Dan Kaplan (55:24):

What are the worst channels for me to give you feedback on? I’m not talking about a factual correction, I’m talking about asking you to change your behavior, start or stop doing something.

Liam Griffin (55:36):

Yeah, and the worst channel for that, I would say email. In my mind, email is too formal and that kind of conversation I feel should be a little more personal. I would prefer that face-to-face or on the phone or on Zoom call like this. But even if it’s a Slack message, there’s that level of formality that’s in an email that’s missing. So I would rather you shoot me a Slack message saying, “Hey, I was looking over what you did for this. Can we try not to do that again in the future?” Or whatever would need to be said. I would rather see that as a Slack message than an email, preferably phone call or face-to-face, but…

Dan Kaplan (56:24):

Okay. Good. Thanks. All right, Tom, take us home. We got two minutes left. Share with us your preferred channel and give us a couple tips.

Tom Elkins (56:38):

So my preferred channel is either phone or email. My firm has Slack. I don’t have it. I don’t text. I don’t have Facebook. My daughter tells me I’m in the Stone Age, but there’s a reason for that. I do get between three and 500 emails a day, and all of them for the most part, have an action to them. So I have to be very smart with what I’m doing. So I scan my email box in the morning, what needs to be done. I call somebody on my team and I say, “Here’s the 40 emails you’re going to address today,” and I want to get it all done. It’s the phone call for me to make it happen. I hate email, but that’s my form of communication. Because of my industry, I’m not allowed to do all the other things, so I think it’s the phone. Really, honestly, it’s picking up the phone, it’s having a conversation and you avoid the back and forth. Just 60-second phone call could get rid of 10 minutes worth of thinking about in an email or a text or anything else.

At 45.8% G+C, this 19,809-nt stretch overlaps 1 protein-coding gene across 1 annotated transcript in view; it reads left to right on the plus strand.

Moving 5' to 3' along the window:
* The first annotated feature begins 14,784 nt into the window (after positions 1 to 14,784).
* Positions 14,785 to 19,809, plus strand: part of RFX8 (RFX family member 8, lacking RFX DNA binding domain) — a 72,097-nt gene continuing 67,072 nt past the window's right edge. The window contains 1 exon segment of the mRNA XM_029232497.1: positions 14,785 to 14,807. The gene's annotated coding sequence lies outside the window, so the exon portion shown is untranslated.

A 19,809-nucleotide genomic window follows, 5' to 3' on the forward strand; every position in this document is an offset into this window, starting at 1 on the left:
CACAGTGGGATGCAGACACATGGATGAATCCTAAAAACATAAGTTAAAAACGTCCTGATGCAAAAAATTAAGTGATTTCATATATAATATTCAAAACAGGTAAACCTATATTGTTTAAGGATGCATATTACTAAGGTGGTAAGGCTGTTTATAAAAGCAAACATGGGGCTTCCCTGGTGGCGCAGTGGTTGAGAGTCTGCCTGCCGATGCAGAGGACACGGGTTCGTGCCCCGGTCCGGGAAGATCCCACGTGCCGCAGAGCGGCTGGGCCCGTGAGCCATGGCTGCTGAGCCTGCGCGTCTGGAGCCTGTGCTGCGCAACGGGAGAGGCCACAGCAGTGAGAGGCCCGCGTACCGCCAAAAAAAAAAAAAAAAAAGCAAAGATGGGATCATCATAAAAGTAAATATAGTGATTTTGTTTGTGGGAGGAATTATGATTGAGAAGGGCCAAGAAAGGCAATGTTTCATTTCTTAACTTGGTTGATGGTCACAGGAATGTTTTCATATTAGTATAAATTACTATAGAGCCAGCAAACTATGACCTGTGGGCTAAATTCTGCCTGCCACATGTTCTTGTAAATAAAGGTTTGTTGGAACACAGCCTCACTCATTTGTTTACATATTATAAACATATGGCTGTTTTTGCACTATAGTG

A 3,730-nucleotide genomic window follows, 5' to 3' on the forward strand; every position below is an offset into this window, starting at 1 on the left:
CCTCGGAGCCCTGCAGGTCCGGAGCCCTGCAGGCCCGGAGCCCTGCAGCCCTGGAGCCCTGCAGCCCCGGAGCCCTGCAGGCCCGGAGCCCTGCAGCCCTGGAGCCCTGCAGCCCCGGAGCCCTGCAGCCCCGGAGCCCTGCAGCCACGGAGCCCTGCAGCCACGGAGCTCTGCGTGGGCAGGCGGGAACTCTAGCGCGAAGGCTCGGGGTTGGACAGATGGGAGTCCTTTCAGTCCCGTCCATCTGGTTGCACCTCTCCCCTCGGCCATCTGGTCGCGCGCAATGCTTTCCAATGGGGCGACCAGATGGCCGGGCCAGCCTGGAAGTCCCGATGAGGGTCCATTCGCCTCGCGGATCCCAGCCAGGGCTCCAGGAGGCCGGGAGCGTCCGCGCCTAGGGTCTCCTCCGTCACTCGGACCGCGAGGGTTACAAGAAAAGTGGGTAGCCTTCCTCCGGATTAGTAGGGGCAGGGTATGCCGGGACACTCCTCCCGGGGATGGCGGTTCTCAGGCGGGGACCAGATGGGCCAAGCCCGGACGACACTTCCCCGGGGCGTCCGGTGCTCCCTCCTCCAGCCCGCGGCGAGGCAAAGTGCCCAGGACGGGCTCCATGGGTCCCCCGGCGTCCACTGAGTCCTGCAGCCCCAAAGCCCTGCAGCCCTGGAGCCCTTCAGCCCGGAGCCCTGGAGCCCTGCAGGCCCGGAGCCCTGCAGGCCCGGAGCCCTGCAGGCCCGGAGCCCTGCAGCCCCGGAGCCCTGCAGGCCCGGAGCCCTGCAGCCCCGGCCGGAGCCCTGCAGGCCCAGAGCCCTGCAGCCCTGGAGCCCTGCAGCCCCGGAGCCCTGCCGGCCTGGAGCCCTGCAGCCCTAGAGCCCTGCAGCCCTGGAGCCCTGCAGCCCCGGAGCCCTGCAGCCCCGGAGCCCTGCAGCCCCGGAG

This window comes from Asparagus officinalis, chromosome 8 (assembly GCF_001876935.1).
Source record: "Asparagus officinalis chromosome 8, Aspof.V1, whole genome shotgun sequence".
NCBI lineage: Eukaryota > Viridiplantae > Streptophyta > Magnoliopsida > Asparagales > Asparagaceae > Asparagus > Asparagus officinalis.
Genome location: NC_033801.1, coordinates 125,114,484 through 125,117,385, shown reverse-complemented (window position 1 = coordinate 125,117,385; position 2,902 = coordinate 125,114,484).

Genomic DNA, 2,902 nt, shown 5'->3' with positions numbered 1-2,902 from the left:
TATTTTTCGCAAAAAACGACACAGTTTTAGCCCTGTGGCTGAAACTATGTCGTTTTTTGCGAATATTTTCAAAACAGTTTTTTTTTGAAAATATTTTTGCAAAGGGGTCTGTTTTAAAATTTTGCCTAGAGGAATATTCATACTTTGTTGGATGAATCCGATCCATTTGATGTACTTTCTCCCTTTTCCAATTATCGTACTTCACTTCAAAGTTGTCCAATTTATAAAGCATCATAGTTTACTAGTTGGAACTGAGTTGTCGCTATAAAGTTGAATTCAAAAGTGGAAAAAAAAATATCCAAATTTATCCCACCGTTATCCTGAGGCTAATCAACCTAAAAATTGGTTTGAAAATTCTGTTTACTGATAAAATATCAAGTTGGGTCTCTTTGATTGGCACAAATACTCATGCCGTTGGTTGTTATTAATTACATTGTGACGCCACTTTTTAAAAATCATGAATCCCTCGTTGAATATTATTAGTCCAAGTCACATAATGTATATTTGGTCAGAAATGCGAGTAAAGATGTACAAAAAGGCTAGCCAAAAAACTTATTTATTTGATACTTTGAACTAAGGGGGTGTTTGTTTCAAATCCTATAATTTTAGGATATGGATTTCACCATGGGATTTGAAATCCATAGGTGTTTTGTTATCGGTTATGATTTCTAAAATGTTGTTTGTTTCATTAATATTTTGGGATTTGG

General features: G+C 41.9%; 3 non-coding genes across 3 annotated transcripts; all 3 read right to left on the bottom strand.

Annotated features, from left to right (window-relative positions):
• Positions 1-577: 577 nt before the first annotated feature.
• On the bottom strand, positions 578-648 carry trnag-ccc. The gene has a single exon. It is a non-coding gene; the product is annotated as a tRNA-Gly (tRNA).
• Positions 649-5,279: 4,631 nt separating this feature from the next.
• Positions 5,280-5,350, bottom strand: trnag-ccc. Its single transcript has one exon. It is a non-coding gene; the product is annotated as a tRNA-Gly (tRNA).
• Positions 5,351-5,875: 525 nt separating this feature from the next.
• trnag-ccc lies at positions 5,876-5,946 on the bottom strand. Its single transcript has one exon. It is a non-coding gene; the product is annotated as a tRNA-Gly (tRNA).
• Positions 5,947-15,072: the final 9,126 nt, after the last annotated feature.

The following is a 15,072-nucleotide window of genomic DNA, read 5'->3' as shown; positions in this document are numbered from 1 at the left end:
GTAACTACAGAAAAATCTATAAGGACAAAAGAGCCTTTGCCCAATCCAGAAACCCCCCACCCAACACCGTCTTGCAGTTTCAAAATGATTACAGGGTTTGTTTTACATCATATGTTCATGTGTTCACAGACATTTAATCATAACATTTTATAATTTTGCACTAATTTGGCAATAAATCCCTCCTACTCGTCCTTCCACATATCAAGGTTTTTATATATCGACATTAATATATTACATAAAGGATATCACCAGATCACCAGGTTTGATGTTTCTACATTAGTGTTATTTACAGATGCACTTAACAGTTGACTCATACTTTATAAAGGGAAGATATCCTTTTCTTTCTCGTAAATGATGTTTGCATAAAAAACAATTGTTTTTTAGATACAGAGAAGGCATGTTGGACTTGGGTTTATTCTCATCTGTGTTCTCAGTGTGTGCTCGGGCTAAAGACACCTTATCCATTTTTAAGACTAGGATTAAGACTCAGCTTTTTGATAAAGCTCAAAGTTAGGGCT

Dan Kaplan (57:47):

Great, thank you. Can we get a round of applause for our panelists today who really shared some good information and some good tips? Really thank you all for your time. Jeff, I think we might need to have another webinar on communication overload? 500 emails a day? We need some prioritization.

Tom Elkins (58:10):


Dan Kaplan (58:10):

Anyway, I’m Dan Kaplan, I’m the communications trainer, and I thank you for being here. I thank you for listening. Jeff, I’m going to let you take us home.

Jeff Plakans (58:19):

Well, thanks, everybody. Thank you to our panel for giving us not only your time but your insights. We really appreciate it. I was just going to add on that the thing that I feel like is missing with email and text and even Slack is tone. Tone has everything to do with it. Obviously, then, the efficiency of communication, which I think is really what unifies all of us is we want to be efficient in how we communicate. So thank you for helping us, Dan, get to that. Again, to everyone on the panel and all the attendees today who’ve added value and come off mute to be able to share your perspectives on that, it’s been very, very helpful, so thank you for that.


Again, at Commonwealth, one of the things we’re trying to help all of you and all of our clients do is be more effective employers, and there’s a lot of different ways to do that. So a session like this is hopefully, going to allow you to do that and allow all of the attendees to take something away and, again, become a better employer and become the best employer and that’s the employee. That’s what we’re all about. So thank you, everybody, for attending today, for joining us. Of course, look for more sessions like this one and maybe Dan will be back talking about information overload. Tom, I feel you with your three to 500 emails a day. It’s painful to me, so thanks, everybody. Thanks for your time, and have a great rest of your day.

Cassidy Susi (59:55):

Thank you.